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One of the most difficult parts, of personal liability law, for the layman to understand is Premises Liability. This isn’t very surprising when you consider the fact that many times Florida’s lawyers and even judges disagree on how the laws should be interpreted.

Most people believe that if someone is injured or killed on someone else’s property or at a business, the person or company in control of that property is automatically responsible for all damages.

This isn’t necessarily the case. The degree of responsibility that the property owner incurs can vary a great deal depending on a number of factors, but primarily it comes down to the legal status of the injured party.

To help clear a little of the confusion, here is a short guide to clarify the subject.


Invitees fall under two categories in the legal sense; public and business.

The easiest way to describe the difference in the two is to think of a mall. The parking and common areas are there for public use and people entering them, for their intended purpose, are considered Public Invitees.

Once you enter a store in the mall, with the intent of making a purchase, you become a Business Invitee

The property owner’s responsibility is the same. It is just the legal term that changes.

In either case the property owner should maintain a safe environment, correct any dangerous conditions, and warn the people they have invited of any and all dangers that may exist or occur while they are there, including foreseeable third party crimes.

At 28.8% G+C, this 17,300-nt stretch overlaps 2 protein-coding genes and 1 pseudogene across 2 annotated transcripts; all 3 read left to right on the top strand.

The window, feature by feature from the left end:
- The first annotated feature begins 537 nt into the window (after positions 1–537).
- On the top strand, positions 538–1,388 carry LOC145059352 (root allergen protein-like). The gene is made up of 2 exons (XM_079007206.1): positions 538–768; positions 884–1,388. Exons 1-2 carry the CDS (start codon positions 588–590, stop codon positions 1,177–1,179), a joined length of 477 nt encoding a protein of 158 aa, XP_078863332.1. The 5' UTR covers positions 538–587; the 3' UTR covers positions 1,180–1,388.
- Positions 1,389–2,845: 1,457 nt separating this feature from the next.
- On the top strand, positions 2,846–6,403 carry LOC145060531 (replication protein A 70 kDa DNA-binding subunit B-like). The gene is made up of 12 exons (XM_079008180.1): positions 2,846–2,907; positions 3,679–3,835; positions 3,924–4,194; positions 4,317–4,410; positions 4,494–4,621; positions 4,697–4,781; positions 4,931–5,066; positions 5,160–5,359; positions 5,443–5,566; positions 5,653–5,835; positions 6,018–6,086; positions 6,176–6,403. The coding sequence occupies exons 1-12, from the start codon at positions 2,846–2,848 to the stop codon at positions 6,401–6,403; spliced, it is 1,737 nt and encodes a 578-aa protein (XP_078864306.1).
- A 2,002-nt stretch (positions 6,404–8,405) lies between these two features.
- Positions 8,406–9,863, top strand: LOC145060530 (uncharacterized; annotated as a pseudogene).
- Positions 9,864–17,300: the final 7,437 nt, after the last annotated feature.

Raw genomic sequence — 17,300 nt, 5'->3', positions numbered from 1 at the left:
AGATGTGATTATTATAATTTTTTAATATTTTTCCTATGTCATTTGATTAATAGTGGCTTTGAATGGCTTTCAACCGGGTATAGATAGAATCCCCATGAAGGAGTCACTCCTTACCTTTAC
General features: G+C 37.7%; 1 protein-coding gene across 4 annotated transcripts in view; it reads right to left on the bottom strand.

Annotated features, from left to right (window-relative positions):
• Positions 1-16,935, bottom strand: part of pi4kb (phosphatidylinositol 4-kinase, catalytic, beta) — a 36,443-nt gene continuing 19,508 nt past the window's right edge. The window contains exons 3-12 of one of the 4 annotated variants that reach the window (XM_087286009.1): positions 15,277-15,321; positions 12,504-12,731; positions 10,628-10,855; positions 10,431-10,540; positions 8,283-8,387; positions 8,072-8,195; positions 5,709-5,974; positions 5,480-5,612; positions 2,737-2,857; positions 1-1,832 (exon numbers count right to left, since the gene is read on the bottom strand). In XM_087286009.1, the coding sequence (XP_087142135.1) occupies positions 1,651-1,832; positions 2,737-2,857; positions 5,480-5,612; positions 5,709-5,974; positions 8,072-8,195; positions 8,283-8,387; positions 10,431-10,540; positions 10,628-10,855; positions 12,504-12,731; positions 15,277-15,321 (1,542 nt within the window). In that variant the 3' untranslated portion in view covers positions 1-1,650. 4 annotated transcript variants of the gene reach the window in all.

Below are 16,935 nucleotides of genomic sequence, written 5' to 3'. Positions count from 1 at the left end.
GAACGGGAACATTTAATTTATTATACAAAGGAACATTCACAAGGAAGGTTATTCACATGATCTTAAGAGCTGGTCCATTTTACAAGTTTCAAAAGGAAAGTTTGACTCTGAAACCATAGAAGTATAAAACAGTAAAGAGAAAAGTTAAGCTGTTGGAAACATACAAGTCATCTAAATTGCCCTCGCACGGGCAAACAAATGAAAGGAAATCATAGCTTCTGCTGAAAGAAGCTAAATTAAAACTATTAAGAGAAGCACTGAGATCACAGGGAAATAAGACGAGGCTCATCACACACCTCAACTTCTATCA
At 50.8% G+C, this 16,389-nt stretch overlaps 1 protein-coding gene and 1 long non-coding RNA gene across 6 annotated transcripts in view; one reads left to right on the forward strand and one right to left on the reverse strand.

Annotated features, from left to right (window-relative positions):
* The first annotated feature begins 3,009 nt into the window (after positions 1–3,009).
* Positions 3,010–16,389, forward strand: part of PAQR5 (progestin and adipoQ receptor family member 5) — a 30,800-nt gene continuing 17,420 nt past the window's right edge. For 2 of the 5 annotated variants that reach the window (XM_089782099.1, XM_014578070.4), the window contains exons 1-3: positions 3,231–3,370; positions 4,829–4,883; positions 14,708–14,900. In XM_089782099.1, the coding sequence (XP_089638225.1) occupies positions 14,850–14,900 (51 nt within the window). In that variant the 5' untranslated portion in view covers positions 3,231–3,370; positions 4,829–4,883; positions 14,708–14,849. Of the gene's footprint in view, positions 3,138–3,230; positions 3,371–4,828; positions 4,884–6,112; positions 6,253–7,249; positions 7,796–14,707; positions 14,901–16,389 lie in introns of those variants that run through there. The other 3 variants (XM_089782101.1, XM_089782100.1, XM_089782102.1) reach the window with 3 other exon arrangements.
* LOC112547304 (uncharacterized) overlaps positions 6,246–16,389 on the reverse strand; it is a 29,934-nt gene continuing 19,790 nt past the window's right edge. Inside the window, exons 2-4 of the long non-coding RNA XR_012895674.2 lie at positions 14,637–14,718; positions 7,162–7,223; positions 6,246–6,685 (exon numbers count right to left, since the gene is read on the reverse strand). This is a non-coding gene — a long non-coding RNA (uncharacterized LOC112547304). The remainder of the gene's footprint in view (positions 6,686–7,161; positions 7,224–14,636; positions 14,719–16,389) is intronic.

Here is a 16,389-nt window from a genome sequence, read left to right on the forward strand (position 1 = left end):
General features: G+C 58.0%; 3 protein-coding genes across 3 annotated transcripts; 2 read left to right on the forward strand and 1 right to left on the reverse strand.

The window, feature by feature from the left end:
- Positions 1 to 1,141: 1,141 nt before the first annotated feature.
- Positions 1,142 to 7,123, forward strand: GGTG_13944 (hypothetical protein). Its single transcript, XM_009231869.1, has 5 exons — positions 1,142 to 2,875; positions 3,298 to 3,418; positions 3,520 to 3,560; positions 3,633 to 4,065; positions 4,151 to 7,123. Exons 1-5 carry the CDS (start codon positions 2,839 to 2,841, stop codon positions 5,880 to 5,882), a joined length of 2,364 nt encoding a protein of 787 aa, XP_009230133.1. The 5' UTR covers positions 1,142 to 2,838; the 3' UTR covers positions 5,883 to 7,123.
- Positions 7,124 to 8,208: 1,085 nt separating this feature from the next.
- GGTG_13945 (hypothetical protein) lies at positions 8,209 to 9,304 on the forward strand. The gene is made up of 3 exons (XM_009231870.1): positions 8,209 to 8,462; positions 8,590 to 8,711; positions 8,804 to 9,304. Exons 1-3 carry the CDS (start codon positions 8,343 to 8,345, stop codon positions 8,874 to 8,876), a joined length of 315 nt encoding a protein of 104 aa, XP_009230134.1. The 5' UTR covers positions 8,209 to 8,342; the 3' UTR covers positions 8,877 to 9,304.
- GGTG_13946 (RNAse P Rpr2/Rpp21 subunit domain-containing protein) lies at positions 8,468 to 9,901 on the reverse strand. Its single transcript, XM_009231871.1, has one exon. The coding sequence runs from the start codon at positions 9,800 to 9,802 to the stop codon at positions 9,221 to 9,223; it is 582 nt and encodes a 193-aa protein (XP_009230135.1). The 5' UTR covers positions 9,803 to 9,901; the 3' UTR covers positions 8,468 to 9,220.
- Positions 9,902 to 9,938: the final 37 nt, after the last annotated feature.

Licensees also are broken down into two separate categories. Unlike Invitees though, there is a great deal of difference in the legal status of each.

Licensee By Invitation

A Licensee By Invitation, is simply a social guest. Your buddy coming over to watch a game or friends you’re having for dinner are Licensees By Invitation and they are entitled to all of the protections that an Invitee is.

The major difference between an Invitee and a Licensee By Invitation, is that the first applies to public areas and businesses while the latter applies to personal property and guests.

Uninvited Licensee

An Uninvited Licensee is someone who crosses a property for no apparent or expressed purpose. This last point is what differentiates them from a Trespasser. Think of a neighborhood kid who just runs across your yard.

As far as property owners’ legal responsibility, this is actually a moot point as an Uninvited Licensee is afforded no more protection than a Trespasser.


A Trespasser is someone who enters onto a property without any right, license, or invitation for a purpose, even if that purpose is nothing more than to satisfy their own curiosity.

Under Florida law, a Trespasser or Uninvited Licensee has very little protection. The property owner is not responsible for third party crimes, foreseeable or not, and only must refrain from wanton or willful injury, as in setting hidden traps.

As you can see, there are a lot of gray areas where a person’s status could be considered to fall into more than one category and that the difference, from a liability standpoint, can be majorly important.

As with all personal injury cases, a property owners insurance company is going to try and subvert the facts to shed the best light on their client and save every penny that they can for the company.

If you have suffered an injury or been the victim of a crime on someone else’s property, contact a qualified personal injury attorney, as soon as possible, to make sure your rights are protected and that you receive every compensation that you are entitled to under the law.